Senate Votes to Require Checks at Gun Shows

By Otero, Juan | Nation's Cities Weekly, May 24, 1999 | Go to article overview

Senate Votes to Require Checks at Gun Shows


Otero, Juan, Nation's Cities Weekly


With Vice President Al Gore casting the deciding vote, the Senate last week approved a proposal to require background checks at gun shows, and then went on to approve, by a 73-25 vote, a wide ranging $5 billion juvenile justice bill. The comprehensive legislation would make it easier to prosecute juveniles and harder for kids to get guns.

After a week of partisan wrangling, the bill's sponsor, Judiciary Committee Chairman Orrin Hatch (R-Utah), though he believes it is the right time for the bill to come to a vote, acknowledged that he misjudged the effect of the shootings in Littleton, Colo., on the legislation. "I thought the Littleton shootings would get it passed a lot faster." Hatch told reporters.

Debate, Amendments

Within the heated debate, Senate Democrats declared new victories when Republican leaders allowed votes on measures that would impose additional restrictions on gun sales. At the time The Weekly went to press, Senators had voted 78-20 to require safety locks or secure containers to be sold with every handgun. Senators Hatch and Herb Kohl (D-Wis.) crafted the proposal.

The provision would also provide liability protection for gum owners who use safety locks and whose guns are stolen and used in crimes. Some gun control advocates had reservations about the liability protections, fearing they would open the door to gun manufacturers seeking protection from lawsuits. But Kohl insisted that the protections would apply only to individuals.

Taking another tack in the fight against youth crime, the Senate approved the anti-gang amendment sponsored by Senator Dianne Feinstein (D-Calif.) by an 85-13 vote. The measure would increase sentences for gang members who commit federal crimes and would make it easier to prosecute those who recruit new gang members.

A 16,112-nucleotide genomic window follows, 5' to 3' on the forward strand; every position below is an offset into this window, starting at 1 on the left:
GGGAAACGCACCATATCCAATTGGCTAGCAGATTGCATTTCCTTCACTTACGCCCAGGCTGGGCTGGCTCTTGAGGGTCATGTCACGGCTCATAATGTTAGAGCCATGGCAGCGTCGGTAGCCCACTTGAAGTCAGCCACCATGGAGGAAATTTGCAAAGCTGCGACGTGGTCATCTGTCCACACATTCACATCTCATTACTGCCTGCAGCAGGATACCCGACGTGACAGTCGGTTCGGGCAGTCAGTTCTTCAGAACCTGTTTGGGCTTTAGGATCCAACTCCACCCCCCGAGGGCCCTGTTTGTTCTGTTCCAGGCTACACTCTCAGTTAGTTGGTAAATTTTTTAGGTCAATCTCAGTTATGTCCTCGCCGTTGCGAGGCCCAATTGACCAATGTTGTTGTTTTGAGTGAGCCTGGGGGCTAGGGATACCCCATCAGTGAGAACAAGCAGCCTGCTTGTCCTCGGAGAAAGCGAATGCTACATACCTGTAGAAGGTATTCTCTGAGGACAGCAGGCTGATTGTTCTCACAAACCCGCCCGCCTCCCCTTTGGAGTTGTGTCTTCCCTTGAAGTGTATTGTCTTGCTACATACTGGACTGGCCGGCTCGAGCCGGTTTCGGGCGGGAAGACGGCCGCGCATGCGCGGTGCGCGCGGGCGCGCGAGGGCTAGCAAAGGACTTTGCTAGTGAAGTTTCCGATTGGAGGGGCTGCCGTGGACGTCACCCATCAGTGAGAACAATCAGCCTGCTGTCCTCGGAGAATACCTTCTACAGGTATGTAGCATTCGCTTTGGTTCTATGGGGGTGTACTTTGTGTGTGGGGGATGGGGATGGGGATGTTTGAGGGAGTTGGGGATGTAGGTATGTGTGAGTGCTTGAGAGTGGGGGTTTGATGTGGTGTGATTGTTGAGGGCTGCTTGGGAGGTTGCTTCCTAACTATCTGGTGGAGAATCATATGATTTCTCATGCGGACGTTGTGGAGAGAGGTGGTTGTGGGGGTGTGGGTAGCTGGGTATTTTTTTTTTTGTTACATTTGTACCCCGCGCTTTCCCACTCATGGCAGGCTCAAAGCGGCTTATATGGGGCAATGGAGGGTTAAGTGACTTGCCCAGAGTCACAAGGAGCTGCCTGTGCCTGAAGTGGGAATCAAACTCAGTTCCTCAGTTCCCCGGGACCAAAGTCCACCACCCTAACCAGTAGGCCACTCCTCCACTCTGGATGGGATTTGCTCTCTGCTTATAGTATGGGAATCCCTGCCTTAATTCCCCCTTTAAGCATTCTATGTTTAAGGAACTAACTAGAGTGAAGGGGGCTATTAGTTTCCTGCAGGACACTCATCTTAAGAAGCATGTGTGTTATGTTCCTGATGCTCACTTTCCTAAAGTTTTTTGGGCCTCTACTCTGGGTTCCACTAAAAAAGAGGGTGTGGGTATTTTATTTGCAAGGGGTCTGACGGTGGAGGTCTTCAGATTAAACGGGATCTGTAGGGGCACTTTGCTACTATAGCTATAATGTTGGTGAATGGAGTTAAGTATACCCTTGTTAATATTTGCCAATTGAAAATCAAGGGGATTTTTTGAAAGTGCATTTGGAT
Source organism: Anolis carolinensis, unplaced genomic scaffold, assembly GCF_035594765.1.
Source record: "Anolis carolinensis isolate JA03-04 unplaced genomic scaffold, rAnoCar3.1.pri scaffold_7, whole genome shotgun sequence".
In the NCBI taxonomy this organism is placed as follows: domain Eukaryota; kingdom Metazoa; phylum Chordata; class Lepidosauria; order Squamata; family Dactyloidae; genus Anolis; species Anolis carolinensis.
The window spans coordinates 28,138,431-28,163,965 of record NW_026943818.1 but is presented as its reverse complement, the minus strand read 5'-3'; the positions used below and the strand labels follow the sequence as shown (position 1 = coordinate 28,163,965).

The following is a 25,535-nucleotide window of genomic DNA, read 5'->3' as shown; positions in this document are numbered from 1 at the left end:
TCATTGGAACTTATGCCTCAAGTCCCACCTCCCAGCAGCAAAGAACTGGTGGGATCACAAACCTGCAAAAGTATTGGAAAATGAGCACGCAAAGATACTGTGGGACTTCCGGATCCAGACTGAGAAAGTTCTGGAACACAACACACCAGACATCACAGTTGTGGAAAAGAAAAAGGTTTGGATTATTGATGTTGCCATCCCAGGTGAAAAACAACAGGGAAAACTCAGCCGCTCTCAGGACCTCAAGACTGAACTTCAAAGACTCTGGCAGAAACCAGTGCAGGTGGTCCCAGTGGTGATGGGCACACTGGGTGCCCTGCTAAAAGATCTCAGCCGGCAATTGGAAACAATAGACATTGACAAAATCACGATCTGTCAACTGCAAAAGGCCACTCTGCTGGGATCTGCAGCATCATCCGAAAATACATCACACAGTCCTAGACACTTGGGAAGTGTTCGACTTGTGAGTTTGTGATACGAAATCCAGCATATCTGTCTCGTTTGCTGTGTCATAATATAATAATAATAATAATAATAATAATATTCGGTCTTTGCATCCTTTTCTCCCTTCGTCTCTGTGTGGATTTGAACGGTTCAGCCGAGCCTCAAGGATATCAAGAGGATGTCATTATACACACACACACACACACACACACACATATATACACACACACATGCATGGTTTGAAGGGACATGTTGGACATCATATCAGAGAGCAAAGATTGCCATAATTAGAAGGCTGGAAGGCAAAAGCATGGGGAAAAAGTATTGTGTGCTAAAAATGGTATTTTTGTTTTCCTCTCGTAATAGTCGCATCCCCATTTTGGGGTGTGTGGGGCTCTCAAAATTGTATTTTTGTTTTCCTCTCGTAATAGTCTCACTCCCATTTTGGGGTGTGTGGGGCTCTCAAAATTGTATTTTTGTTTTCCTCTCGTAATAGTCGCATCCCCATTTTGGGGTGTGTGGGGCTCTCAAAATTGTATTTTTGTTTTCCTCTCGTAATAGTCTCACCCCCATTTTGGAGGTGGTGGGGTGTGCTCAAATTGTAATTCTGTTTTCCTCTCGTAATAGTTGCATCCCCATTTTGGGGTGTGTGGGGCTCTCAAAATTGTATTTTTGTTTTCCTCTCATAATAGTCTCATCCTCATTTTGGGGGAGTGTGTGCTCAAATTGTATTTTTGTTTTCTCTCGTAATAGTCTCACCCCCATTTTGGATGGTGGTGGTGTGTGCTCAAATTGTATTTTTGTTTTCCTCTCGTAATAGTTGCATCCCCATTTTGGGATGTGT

The amendment also includes a provision designed to make it harder to spread bomb-making information on the Internet, which was a source of' information for the teenage killers in Colorado. The provision would make it a federal crime to teach or distribute bomb-making information on the Internet if it is intended or expected to be used to commit a violent crime.

Another amendment that passed last week would institute financial penalties for states should violent criminals released from the state's prisons go on to commit similar crimes in other states.

A provision of another passed amendment would allow schools to use federal education funds for security and safety purposes, such as the purchase of metal detectors. The Senate rejected an amendment that would create an additional $340 million annually so that schools could hire more guidance counselors, but it approved the creation of a National Commission on Character Development to look into the effect of cultural influences on good citizenship.

Republicans fear that Democrats are following a strategy of offering one amendment after another ad infinitum, to force Republicans to vote on gun control measures and create a record that can used against them in next year's elections. Republicans had threatened to yank the bill if Democrats tried to make political points by offering scores of amendments. But leaders are close to an agreement that would limit each side to 10 more amendments.

Democrats said they would push proposals to raise the age for owning a handgun, assault weapon or high-capacity magazine from 18 to 21 years old and to impose even tougher restrictions on gun shows than those approved last week. Senator Dick Durbin (D-Ill.) planned to offer an amendment to hold parents legally responsible if a gun they own is not locked up and is used by a child in a violent act.

Clamping Down on Gun Show Sales

On the issue of firearm sales at gun shows, the Senate two weeks ago passed an amendment offered by Senators Hatch and Larry Craig (R-Idaho) which purported to provide for background checks on all gun-show firearms, but does so by establishing new and ambiguously-defined "special registrants" and "special licensees" who would not be required to retain any records of the background check or transaction. …

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